This article is the opinion of the writer and does not necessarily the views of the paper. 

"Spoon theory" is a concept used within the chronic illness and disability community to describe the limited energy those living with chronic illnesses or disabilities have. The concept was coined by Christine Miserandino, a woman living with Lupus, and she described the units of energy she had as spoons when explaining her limited energy to a close friend. Those who relate to spoon theory or are a part of the chronic illness community often refer to themselves as “spoonies.”

Though we all have limited energy, those of us with chronic illnesses or a disability have to be aware of our energy every second of every day because, once we are out of spoons, we are done with the day’s activities — even if there is more that needs to be done.



Realistically, our health issues impact every facet of our lives, even the places where one would think illness could not reach. Simple tasks such as getting dressed, going to the store or meeting a friend for coffee require spoons. Starting the day with a set amount of spoons means we have to be conscious and purposeful about the way we spend our time and energy.

Recently, I have found myself explaining my illness more than normal and detailing the ways in which it influences my day to day activities, relationships and energy. The spoon theory remains the best way for me to help those who are illness free understand my life.

Spoon theory is also a good way to make invisible illnesses more concrete and understand that just because someone might not “look” sick (what does a sick person even look like, anyway?), it doesn’t mean they aren’t fighting a hard, invisible battle.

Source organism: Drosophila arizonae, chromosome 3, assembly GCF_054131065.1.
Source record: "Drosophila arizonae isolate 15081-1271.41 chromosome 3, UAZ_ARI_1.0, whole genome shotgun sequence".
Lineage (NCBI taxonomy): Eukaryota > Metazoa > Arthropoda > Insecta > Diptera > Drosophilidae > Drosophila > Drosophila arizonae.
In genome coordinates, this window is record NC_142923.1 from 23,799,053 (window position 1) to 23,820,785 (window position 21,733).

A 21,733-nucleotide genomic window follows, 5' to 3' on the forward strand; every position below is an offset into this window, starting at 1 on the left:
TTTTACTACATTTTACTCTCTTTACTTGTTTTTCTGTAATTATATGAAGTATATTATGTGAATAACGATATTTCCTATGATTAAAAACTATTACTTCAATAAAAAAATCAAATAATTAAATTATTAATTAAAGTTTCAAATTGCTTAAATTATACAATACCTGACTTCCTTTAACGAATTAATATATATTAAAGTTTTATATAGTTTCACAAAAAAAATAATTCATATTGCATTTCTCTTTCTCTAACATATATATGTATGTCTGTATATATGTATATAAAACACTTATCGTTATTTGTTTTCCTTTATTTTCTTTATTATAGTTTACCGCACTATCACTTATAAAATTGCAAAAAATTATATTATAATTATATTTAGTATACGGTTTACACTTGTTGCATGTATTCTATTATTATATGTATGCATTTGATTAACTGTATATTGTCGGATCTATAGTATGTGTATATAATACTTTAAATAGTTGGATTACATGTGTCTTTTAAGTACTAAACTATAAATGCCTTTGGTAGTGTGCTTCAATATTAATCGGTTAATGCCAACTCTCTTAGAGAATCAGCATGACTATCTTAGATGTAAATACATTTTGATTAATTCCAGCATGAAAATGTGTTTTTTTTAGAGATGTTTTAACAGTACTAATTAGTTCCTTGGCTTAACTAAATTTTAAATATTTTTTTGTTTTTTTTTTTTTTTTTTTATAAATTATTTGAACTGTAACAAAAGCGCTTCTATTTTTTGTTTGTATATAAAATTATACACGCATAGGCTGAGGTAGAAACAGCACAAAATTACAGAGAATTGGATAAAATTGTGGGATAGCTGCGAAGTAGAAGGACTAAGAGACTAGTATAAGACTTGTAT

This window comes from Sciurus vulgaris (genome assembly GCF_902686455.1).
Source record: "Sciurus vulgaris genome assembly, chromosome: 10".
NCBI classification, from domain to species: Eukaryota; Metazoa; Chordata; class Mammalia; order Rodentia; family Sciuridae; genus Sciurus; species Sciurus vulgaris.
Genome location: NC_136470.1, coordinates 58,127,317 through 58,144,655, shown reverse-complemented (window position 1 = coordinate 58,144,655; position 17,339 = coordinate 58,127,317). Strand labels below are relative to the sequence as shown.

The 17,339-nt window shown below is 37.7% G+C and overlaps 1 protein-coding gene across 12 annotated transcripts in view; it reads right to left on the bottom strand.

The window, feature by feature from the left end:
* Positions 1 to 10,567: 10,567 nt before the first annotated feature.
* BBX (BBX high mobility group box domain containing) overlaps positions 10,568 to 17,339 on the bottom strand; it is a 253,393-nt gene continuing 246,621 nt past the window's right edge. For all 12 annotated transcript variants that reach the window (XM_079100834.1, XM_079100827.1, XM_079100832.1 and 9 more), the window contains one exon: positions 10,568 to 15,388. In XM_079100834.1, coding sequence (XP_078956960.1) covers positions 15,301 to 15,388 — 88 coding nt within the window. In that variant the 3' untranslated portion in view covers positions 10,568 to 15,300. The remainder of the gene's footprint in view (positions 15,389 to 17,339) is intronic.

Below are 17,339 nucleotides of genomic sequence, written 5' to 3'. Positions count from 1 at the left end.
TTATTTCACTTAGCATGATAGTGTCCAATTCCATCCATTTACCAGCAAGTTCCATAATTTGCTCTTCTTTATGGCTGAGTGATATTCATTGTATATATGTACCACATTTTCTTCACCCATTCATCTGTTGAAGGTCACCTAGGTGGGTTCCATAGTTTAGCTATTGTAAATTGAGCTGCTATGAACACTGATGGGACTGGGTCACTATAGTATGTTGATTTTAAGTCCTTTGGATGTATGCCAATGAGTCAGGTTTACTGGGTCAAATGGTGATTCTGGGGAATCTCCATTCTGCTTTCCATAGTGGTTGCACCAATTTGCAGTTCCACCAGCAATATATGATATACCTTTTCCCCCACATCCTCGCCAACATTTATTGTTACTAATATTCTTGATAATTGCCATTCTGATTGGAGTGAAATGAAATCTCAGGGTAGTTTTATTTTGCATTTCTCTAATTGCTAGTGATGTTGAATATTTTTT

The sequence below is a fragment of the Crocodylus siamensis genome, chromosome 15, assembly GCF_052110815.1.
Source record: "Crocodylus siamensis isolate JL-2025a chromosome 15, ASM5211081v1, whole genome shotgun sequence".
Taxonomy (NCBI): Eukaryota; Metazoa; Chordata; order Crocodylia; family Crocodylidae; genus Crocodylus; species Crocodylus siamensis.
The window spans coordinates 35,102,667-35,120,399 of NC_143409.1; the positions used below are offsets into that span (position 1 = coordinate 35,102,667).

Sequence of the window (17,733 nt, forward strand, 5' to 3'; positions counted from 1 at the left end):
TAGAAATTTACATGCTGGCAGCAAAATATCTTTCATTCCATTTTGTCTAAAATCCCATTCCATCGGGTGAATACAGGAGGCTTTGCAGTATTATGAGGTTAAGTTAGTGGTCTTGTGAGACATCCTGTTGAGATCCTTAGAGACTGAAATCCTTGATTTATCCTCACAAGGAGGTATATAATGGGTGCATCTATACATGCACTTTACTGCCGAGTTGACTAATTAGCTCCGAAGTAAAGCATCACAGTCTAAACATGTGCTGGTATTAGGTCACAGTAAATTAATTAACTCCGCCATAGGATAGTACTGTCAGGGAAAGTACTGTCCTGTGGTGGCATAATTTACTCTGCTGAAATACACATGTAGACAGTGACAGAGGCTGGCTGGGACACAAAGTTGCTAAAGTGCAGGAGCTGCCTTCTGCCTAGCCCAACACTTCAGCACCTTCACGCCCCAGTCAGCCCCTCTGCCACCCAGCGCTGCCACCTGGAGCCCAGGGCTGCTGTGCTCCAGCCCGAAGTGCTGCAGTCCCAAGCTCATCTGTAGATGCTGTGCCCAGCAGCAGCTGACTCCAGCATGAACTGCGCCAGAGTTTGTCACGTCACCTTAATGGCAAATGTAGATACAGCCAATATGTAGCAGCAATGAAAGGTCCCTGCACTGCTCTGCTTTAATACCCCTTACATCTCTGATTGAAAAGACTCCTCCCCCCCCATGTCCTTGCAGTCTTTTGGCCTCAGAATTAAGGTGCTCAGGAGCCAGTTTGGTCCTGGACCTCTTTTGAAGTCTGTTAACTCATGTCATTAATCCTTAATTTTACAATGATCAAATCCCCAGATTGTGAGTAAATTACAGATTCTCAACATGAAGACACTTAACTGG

Being a spoonie means considering activities and choices that healthy people don’t have to think about. It means carefully budgeting your spoons for the day so that you don’t have to take any from tomorrow — if you overdo it today, tomorrow will be even harder.

Some days I have more spoons, and some days I have less. Budgeting spoons can be emotionally exhausting because as a college student, I would like to feel like I am on top of the world, able to conquer anything and everything. I have learned that I sometimes have to slow down and save the next big challenge for tomorrow, to turn away and say, You know what? I’ve done enough for today, and my worth is not dependent on how much I can get done in a day.

The conscious choices of the chronically ill are luxuries that the healthy take for granted. It helps to know that when a sick friend says no to going out for coffee or stays home to rest, it isn’t because they are rude or lazy. It’s because they face a challenge that the healthy do not.

The possibilities at the beginning of the day for healthy people are nearly endless, while the possibilities for spoonies are limited. This is one of the biggest parts of being sick: It's not just about bad days or flare ups, but the way in which we move through our good days and normal days too.

I think the spoon theory is a great tool for healthy people to understand what it might be like to walk a mile in a spoonie’s shoes. It is also a good time to check biases and assumptions that people have about those that are chronically ill.  I hope that reading about spoon theory and the way in which day-to-day life differs for those in the chronic illness community helps others understand why spoonies sometimes simply cannot complete an activity that day or have to set boundaries and say no.

Megan Holmen is the news editor at the Daily Lobo. She can be contacted at news@dailylobo.com or on Twitter at  @megan_holmen